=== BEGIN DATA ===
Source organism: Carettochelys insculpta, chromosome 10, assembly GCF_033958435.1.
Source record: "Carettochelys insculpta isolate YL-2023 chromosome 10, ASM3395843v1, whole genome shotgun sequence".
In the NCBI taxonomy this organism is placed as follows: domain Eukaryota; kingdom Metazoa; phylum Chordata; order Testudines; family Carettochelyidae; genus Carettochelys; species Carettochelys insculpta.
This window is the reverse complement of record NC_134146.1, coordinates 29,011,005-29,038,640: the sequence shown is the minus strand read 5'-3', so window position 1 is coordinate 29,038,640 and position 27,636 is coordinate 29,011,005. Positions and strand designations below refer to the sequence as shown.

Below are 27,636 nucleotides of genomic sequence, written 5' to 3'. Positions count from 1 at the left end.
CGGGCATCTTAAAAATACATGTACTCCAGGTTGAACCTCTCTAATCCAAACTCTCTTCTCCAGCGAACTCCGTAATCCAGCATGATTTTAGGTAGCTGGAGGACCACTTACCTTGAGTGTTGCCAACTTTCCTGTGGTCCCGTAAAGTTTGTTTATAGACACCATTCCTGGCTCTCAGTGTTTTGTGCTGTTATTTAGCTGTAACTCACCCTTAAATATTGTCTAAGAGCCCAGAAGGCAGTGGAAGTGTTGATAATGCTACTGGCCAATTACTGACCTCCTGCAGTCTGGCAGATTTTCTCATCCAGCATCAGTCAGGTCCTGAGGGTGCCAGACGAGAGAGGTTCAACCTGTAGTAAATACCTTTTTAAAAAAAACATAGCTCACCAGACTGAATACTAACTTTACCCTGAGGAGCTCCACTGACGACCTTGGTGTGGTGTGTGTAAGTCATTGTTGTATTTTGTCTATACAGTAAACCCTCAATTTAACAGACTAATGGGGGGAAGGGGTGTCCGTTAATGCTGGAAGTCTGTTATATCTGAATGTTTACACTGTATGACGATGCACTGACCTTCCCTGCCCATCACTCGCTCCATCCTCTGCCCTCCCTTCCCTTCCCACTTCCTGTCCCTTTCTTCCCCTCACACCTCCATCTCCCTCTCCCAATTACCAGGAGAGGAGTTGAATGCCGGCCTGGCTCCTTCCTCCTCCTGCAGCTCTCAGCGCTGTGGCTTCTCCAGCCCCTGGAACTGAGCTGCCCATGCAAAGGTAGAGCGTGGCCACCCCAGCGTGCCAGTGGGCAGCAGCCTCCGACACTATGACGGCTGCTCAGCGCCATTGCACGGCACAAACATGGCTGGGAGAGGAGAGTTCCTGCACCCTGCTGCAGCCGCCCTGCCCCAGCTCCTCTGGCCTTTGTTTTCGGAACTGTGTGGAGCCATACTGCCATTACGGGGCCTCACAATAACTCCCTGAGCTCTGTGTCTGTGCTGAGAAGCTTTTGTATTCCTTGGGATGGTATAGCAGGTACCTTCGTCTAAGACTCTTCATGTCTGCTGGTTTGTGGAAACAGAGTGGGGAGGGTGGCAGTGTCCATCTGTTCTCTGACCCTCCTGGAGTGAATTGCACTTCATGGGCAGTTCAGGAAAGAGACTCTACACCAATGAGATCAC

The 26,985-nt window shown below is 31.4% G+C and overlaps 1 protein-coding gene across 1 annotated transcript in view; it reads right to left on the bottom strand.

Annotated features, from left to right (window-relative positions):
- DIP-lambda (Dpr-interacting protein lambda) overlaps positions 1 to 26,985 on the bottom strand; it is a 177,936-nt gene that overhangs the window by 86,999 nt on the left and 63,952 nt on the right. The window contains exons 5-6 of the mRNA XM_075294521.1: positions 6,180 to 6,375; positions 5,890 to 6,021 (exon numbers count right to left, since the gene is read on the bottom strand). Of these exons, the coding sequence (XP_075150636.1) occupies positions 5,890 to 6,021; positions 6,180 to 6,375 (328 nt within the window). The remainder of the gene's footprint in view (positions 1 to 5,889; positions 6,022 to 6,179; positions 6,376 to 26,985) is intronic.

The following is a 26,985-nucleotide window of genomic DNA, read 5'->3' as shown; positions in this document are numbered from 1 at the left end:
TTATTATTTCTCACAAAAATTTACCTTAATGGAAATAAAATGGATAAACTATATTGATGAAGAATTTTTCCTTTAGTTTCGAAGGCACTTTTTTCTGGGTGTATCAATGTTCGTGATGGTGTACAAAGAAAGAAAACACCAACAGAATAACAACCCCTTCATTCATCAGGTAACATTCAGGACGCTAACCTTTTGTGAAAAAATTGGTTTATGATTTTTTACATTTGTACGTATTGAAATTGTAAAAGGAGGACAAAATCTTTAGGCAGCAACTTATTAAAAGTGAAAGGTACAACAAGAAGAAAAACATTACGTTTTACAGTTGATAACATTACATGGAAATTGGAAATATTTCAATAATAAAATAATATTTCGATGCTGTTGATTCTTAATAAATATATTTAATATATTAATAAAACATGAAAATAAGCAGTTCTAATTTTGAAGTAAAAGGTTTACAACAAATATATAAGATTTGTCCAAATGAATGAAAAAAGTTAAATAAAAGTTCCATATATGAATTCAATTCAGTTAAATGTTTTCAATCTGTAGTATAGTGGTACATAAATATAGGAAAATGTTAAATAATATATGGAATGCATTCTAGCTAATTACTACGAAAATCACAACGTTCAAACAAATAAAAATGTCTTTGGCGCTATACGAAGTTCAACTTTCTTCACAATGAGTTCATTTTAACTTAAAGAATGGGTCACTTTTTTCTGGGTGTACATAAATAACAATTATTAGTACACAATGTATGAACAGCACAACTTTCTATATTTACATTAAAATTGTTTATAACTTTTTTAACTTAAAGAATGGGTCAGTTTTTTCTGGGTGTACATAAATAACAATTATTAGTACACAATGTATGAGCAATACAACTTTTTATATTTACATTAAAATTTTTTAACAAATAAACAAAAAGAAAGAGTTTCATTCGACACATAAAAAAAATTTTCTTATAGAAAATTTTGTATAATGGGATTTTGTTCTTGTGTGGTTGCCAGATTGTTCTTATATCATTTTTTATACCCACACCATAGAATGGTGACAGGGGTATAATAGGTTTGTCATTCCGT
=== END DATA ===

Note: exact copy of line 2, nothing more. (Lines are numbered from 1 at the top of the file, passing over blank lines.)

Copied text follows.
Source record: "Carettochelys insculpta isolate YL-2023 chromosome 10, ASM3395843v1, whole genome shotgun sequence".